Although climate control is recommended, in many environments it is by all means not essential. There are many old basements in the UK that offer a passive environment (one where the temperature sits in the ideal wine range and that fluctuates very slowly), perfect for wine, predominantly in Victorian and Georgian houses. Many wine experts actually believe that a passive wine cellar environment helps the wine develop complexity that artificial environments just cannot match.
You would have to monitor the temperature and humidity of the cellar over a decent amount of time to decide whether it is fit for wine storage so if you wanted it as a cellar in the short term then you may need to install a wine cellar cooling unit. These units are not the same as air conditioning systems and are built to maintain the temperature of the wine cellar in a range of 10-14% generally and a humidity of 50-80%.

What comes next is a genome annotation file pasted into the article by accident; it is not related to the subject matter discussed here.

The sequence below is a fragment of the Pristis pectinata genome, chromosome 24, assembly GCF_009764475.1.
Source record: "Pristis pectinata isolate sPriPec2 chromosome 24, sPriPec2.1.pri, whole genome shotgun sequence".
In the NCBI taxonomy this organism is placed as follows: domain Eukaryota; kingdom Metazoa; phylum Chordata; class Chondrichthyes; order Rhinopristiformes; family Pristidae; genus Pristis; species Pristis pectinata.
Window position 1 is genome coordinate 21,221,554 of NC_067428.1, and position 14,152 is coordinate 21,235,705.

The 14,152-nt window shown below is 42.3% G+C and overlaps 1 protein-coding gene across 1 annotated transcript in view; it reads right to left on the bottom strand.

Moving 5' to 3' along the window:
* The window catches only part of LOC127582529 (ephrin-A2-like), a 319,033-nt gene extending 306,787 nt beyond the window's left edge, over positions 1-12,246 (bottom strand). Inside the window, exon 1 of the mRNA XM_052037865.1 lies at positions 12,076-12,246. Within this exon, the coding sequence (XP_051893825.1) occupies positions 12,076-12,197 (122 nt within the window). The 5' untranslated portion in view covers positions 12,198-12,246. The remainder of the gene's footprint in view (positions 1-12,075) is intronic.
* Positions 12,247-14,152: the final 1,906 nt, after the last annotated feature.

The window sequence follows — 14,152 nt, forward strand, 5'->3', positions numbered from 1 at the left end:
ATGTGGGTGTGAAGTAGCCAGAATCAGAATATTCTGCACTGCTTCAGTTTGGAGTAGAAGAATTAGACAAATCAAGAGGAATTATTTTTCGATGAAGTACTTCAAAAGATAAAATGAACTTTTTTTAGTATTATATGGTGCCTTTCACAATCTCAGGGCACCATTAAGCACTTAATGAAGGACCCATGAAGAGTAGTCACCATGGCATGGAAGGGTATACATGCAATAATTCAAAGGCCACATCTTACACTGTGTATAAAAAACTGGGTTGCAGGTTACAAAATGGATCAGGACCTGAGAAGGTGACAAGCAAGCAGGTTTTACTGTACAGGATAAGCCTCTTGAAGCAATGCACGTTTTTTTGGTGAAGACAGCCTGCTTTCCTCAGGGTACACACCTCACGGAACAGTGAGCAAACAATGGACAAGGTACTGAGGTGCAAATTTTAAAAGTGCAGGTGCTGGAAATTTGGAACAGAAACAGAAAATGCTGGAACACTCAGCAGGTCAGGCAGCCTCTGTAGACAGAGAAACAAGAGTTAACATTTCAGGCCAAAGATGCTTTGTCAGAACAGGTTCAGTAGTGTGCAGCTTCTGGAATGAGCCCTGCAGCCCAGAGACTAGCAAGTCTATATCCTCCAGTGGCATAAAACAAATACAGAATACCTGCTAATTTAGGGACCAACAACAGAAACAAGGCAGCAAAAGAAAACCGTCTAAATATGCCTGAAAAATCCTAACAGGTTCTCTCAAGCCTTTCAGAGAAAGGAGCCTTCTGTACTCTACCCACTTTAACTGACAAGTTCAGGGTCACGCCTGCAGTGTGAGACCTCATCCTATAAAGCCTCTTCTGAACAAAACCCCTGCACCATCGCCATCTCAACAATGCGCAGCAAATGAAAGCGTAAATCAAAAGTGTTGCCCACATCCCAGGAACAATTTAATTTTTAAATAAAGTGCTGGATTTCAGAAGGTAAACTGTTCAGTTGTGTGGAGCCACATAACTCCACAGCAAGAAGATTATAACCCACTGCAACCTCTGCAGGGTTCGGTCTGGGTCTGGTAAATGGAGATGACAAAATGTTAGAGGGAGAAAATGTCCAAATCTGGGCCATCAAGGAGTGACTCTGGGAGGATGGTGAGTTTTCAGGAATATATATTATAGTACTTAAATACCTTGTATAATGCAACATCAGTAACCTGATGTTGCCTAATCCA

There are two main types of wine cellar units that you can choose from Monobloc systems and Split systems.
The Monobloc systems are predominantly the cheaper option but do need specific room conditions to be in place before you use them. They for instance have requirements on floor, ceiling and wall insulation as well as certain venting, wall placement needs etc.
Split systems may be slightly more expensive but have the advantage of normally being quieter and also they are less intrusive as they don’t have such high room requirements.